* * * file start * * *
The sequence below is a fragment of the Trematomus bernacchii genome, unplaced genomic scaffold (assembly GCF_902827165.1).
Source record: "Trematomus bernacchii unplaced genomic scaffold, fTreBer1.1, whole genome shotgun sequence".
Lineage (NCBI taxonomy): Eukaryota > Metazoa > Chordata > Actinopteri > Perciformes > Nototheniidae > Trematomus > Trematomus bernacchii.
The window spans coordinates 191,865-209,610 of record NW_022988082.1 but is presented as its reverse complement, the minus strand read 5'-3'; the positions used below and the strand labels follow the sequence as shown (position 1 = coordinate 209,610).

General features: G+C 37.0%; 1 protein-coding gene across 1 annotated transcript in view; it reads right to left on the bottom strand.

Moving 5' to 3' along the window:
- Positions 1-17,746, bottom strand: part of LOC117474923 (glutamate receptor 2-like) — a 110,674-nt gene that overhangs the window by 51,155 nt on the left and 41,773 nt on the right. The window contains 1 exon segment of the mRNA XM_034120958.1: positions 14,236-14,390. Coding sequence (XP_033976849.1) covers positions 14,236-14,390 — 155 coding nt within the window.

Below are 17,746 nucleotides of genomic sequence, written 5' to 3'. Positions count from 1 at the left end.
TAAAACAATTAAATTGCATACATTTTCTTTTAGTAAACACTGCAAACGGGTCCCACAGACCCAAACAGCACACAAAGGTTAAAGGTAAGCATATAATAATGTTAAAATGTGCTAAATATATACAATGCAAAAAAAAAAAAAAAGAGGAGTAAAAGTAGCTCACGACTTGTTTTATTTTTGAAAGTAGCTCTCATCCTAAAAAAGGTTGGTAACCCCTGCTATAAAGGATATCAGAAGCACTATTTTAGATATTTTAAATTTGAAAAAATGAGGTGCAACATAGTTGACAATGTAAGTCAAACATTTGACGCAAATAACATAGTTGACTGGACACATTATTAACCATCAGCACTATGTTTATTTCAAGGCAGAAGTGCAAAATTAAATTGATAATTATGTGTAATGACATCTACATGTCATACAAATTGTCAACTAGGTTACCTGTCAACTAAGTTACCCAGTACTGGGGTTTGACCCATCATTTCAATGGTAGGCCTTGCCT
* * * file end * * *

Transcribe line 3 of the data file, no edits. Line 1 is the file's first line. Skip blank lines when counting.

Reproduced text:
Lineage (NCBI taxonomy): Eukaryota > Metazoa > Chordata > Actinopteri > Perciformes > Nototheniidae > Trematomus > Trematomus bernacchii.